All of the polygons in this tessellation are regular. There are only three regular tessellations, and they use, respectively, equilateral triangles, squares, and regular hexagons to tile a plane. There is also a set of eight semi-regular (or Archimedean) tessellations, which you may see here. Archimedean tessellations include more than one type of polygon, but they are vertex-transitive, meaning that each vertex has the same set of polygons surrounding it.

This is a tessellation of regular polygons, but it lacks vertex-transitivity, so it cannot be called a semi-regular (or Archimedean) tessellation. In other words, in this tessellation, there is more than one type of vertex.

There are many such tessellations with an indefinitely repeating pattern. Has this particular one been seen before? I do not know the answer to this question — but if you do, please let me know, in a comment.

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Nice tessellation! This is one of the 61 3-uniform tilings (edge-to-edge tilings of regular polygons having three classes of vertices), first enumerated by D. P. Chavey in 1984. See https://oeis.org/A068599 for the OEIS sequence giving the number of n-uniform tilings up through 6. It is also one of the 140 5-isohedral tilings (which have 5 classes of faces), which are enumerated in https://oeis.org/A268184. This particular drawing uses two colors for two of the face classes, so is one of 15,294 5-isohedral edge-to-edge colorings of regular polygons (https://oeis.org/A269630). If only tilings in which each face class (with respect to the color-preserving symmetry) uses a different color are considered, then there are only 484 such 5-isohedral colorings (https://oeis.org/A268591).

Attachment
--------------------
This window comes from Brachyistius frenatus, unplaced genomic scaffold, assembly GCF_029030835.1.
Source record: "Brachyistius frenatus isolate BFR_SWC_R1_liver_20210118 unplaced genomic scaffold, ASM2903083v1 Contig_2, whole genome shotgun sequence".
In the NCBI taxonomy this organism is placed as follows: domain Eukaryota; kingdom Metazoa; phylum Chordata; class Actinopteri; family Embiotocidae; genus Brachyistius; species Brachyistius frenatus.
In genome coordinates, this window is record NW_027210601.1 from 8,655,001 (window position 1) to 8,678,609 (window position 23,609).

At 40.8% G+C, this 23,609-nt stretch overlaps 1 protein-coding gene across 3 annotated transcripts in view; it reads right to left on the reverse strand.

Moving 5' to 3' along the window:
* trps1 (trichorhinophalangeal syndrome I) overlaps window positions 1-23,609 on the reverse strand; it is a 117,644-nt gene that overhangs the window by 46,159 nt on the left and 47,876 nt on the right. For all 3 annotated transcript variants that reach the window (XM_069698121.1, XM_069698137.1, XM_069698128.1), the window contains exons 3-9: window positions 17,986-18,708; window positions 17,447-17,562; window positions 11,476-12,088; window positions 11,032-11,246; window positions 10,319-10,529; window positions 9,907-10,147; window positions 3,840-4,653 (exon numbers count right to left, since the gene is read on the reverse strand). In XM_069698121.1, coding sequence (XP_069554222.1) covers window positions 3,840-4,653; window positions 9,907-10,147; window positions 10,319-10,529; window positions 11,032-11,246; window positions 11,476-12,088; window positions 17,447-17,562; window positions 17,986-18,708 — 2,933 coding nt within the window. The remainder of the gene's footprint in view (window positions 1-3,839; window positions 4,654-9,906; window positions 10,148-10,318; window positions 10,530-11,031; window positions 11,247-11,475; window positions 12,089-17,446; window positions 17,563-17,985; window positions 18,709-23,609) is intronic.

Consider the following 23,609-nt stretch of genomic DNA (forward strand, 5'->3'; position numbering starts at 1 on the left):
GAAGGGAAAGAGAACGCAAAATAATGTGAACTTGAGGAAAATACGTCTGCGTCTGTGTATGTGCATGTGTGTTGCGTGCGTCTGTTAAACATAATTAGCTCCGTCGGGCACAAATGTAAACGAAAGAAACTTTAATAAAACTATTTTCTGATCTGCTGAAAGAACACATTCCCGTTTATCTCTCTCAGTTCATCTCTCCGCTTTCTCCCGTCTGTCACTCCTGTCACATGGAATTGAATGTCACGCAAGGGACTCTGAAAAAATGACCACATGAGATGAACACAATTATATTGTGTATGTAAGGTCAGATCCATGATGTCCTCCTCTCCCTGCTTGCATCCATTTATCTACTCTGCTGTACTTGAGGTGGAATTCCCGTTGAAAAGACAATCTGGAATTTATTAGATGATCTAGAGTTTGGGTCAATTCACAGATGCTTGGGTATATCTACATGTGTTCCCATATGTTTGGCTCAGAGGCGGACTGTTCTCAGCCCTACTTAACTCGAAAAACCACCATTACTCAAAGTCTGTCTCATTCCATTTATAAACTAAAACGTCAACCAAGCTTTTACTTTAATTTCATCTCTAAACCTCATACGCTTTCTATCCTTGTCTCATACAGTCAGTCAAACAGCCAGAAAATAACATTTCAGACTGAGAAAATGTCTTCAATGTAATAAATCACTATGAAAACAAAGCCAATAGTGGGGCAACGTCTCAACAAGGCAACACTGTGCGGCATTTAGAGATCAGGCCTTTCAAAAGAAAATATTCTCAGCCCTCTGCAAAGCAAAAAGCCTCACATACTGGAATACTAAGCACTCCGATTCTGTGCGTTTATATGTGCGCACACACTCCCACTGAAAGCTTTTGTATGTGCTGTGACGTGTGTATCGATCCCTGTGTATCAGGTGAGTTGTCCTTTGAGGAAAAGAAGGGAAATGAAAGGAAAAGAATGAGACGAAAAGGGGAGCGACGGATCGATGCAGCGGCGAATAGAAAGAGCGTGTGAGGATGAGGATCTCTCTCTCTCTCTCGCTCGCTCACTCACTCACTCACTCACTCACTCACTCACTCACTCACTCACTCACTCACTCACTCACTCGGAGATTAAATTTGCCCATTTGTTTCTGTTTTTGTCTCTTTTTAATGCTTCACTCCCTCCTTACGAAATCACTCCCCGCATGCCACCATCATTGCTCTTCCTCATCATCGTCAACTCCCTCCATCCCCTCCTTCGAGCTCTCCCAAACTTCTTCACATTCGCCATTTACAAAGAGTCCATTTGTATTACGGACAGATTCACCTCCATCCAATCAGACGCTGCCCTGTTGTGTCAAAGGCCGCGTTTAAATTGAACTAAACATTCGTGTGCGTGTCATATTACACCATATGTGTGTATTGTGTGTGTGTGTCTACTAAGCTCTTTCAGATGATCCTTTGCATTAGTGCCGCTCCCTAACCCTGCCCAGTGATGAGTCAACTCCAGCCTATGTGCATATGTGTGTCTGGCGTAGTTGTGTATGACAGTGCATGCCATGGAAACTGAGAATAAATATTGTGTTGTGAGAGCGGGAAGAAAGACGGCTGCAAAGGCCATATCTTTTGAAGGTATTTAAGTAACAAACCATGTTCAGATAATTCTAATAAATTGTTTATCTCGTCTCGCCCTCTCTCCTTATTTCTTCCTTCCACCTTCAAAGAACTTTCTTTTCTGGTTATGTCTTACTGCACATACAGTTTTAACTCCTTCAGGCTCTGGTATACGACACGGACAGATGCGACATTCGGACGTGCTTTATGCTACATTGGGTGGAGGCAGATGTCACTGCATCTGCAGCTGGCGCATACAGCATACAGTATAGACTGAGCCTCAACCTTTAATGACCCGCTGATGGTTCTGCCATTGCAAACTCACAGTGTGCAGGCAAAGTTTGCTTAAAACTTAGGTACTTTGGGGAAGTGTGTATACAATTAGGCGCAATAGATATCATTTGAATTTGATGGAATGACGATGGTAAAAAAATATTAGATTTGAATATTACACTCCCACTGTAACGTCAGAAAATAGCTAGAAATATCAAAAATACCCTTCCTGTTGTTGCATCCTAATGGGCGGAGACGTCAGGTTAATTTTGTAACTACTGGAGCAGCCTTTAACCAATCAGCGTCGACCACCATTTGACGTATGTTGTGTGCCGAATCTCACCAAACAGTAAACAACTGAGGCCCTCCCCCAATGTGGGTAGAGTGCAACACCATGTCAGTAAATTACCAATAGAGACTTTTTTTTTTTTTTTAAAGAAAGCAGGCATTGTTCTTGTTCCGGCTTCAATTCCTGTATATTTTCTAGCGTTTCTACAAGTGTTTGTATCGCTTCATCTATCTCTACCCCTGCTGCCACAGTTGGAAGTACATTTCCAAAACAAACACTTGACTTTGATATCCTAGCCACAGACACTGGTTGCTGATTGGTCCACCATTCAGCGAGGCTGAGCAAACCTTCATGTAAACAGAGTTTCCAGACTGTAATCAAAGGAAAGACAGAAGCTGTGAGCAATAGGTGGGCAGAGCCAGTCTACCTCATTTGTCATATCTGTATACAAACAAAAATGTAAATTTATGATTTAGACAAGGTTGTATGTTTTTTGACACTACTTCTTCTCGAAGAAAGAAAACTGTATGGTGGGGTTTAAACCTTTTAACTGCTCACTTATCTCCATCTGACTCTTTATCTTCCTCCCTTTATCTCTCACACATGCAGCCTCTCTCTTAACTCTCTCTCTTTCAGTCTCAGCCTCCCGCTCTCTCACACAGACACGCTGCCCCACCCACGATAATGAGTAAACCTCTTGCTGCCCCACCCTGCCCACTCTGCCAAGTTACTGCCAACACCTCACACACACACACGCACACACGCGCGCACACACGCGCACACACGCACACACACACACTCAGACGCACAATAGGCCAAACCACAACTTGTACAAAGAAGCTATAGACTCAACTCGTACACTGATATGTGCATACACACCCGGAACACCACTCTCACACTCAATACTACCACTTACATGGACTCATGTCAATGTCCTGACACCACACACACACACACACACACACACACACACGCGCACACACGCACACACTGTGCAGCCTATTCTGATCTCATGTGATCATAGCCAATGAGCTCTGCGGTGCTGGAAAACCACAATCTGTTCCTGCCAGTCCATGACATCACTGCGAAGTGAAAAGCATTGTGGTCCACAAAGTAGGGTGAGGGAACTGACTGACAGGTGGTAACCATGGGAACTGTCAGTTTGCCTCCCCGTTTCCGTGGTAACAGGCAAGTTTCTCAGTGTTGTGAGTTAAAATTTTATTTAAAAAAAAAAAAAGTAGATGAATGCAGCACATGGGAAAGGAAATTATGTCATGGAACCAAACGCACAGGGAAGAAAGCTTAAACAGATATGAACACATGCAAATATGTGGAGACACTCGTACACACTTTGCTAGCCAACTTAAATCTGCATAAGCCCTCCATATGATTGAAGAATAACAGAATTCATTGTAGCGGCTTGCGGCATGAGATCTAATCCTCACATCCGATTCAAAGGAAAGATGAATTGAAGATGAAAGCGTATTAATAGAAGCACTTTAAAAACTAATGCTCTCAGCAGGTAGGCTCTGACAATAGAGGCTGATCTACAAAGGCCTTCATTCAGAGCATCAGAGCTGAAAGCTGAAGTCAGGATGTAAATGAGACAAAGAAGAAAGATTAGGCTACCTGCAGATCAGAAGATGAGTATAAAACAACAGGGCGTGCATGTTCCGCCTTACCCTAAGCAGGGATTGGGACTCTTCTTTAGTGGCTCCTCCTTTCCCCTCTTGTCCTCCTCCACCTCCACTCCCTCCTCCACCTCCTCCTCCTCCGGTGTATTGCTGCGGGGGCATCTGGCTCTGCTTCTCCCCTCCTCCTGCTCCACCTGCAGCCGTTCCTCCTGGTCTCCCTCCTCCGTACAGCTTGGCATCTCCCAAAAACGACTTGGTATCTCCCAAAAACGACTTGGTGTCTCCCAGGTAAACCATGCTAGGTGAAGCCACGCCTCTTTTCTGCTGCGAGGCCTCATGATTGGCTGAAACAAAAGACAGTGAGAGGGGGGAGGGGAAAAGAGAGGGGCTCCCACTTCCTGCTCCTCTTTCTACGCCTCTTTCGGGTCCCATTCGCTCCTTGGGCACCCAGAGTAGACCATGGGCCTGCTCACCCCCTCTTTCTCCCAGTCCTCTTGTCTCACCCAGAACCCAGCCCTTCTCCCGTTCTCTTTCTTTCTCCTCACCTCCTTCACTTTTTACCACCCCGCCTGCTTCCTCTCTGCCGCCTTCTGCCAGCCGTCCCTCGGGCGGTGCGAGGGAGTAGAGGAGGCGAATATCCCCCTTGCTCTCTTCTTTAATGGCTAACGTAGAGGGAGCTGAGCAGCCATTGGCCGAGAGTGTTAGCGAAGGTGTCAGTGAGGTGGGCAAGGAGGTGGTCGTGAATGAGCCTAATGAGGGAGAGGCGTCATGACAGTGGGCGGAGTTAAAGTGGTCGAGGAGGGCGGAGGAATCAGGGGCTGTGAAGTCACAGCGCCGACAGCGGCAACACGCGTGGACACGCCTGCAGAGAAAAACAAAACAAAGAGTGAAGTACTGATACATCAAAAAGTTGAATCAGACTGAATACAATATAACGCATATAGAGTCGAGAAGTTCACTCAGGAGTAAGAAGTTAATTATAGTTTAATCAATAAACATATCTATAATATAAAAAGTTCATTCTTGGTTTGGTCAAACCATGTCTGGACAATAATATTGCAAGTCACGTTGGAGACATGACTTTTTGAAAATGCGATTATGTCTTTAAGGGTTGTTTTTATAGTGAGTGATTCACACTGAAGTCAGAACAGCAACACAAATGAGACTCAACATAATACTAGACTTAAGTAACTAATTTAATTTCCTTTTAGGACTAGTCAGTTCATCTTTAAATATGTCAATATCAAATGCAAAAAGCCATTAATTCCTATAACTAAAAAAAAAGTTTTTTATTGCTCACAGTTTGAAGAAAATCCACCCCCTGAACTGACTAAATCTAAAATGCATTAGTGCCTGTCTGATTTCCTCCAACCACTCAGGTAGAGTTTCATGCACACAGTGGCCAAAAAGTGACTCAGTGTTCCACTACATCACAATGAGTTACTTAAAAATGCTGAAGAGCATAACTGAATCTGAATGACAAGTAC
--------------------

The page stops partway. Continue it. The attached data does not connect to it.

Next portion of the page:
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I did not know any of that — much thanks!

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Thanks! I slightly misspoke in the description of the third linked sequence. I meant to say that your coloring uses *one color* for two of the classes, not two colors.

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